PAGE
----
The first version is the interview spotlight that aired in August of 1981. It’s a few minutes long. The other version uses different footage from the same interview when Casey did a tribute to Karen in February of ‘83. Karen looks drawn, but it’s a fun interview.
 
Last edited:

Rick-An Ordinary Fool

Well-Known Member
Too Cool! Where did you find that picture, Rick?

Yes, that interview used to be posted on You Tube in two incarnations, but it was removed, unfortunately.

The first version is the interview spotlight that aired in August of 1981. It’s a few minutes long. The other version uses different footage from the same interview when Casey did a tribute to Karen in February of ‘83. Karen looks drawn, but it’s a fun interview.
It’s too bad I missed that interview. It would have been nice to see that. I hope it shows up again someday. Thanks for the write up on it.
 

Portlander

Well-Known Member
It is always nice to see the Carpenters receiving any recognition particularly during the period where they had most of their success. Though I have respect for Joni Mitchell, her first hit (#25) was in early 1973 so we definitely were not listening to her 50 years ago. Paul McCartney/Wings did not have a Top 40 hit until March of 1971 with "Another Day" and James Taylor charted once in September of 1970 with "Fire and Rain". Elton John did not reach the Top 40 until January of 1971 with "Your Song". So technically we were not listening to any of these artists 50 years ago today!

I personally think the writer for this article could have chosen stronger candidates for the cover photos with minimum effort and research. The Beatles, Stevie Wonder, Chicago, Diana Ross, Bread, Three Dog Night, and Neil Diamond would all have been better candidates. They all had far greater chart success and radio play during 1970 than the above mentioned artists (some actually had none) which is what this article is supposed to be about. Now if the story was about the music of the entire decade it would be a little more credible but Joni still wouldn't make the cut.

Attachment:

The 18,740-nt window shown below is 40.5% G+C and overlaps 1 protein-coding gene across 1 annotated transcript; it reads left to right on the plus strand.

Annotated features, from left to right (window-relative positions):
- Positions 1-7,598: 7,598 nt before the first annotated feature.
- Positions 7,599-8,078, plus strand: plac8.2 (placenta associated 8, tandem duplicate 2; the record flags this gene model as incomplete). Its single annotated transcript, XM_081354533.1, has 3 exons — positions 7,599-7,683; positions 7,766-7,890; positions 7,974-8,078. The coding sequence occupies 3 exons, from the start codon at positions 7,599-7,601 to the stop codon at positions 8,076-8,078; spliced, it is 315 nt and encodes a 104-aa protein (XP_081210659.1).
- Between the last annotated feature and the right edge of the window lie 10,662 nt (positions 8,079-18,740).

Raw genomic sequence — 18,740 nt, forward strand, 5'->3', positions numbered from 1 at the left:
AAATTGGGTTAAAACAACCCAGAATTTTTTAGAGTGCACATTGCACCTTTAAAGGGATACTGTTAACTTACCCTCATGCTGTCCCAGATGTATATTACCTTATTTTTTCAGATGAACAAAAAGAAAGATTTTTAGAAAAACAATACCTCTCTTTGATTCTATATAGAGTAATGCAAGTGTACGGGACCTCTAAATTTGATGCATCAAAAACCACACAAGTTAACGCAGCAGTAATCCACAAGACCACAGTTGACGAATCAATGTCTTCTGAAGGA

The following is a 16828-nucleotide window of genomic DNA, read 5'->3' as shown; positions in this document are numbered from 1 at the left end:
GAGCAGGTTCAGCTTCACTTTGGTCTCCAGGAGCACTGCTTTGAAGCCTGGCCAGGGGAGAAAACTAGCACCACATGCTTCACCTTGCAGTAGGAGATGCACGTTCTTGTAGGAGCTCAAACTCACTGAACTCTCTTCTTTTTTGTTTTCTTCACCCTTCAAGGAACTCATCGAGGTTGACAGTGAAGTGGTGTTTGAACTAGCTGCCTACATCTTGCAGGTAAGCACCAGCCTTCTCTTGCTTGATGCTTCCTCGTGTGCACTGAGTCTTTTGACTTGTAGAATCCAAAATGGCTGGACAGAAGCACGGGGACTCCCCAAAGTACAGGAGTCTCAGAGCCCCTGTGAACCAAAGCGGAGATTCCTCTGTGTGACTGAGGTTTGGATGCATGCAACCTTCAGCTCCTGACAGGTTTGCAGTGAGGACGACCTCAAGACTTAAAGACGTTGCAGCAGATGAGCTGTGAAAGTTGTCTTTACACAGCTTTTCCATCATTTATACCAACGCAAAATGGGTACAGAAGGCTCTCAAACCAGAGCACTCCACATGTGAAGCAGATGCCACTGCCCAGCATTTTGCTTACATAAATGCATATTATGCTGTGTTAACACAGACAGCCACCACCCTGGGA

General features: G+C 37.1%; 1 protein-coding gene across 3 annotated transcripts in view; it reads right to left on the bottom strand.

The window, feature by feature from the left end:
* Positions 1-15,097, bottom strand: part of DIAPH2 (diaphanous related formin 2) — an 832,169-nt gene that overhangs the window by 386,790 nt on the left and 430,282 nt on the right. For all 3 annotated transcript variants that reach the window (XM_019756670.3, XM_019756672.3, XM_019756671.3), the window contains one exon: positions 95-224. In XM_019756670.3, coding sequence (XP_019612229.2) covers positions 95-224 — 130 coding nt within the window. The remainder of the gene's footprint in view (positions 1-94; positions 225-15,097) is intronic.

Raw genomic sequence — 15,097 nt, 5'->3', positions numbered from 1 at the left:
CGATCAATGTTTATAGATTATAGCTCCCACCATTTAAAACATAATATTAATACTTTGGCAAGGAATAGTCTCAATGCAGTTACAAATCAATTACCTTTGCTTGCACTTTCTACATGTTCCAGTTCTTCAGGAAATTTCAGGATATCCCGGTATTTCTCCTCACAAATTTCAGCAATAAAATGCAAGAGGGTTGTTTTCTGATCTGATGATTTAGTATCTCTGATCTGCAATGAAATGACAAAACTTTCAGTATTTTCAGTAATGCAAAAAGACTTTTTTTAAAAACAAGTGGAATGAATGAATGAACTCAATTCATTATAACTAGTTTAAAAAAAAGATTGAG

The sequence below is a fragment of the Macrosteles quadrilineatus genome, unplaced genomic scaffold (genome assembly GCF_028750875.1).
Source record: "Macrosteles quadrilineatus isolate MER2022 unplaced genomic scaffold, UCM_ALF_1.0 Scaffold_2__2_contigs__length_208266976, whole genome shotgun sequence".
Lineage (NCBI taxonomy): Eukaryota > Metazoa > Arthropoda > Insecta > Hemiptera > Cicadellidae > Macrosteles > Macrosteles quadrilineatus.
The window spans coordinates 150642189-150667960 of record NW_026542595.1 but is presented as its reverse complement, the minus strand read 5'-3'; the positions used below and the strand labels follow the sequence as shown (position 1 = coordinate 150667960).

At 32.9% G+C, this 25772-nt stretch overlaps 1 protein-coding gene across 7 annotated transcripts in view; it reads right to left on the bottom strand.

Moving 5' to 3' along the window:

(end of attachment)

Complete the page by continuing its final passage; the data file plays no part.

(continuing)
GDB2LV

Well-Known Member
The article was actually about the beginnings of some acts or artists, and the breakup of big acts in the year 1970. Perhaps the headline should have been retitled as such, but doesn’t sound as good. The small blurb about Carpenters inside with Richard & Karen holding the sunflower spinner was just that. Still, glad they made the cover. Maybe some parents or grandparents had a chance to explain who they were in pop music culture. Maybe some new fans if they went online to listen. Just great to see anything here in the USA for once.
 

tomswift2002

Well-Known Member
It is always nice to see the Carpenters receiving any recognition particularly during the period where they had most of their success. Though I have respect for Joni Mitchell, her first hit (#25) was in early 1973 so we definitely were not listening to her 50 years ago. Paul McCartney/Wings did not have a Top 40 hit until March of 1971 with "Another Day" and James Taylor charted once in September of 1970 with "Fire and Rain". Elton John did not reach the Top 40 until January of 1971 with "Your Song". So technically we were not listening to any of these artists 50 years ago today!

I personally think the writer for this article could have chosen stronger candidates for the cover photos with minimum effort and research. The Beatles, Stevie Wonder, Chicago, Diana Ross, Bread, Three Dog Night, and Neil Diamond would all have been better candidates. They all had far greater chart success and radio play during 1970 than the above mentioned artists (some actually had none) which is what this article is supposed to be about. Now if the story was about the music of the entire decade it would be a little more credible but Joni still wouldn't make the cut.
Or the Hardy Boys would qualify for 1970!😄
 
Top Bottom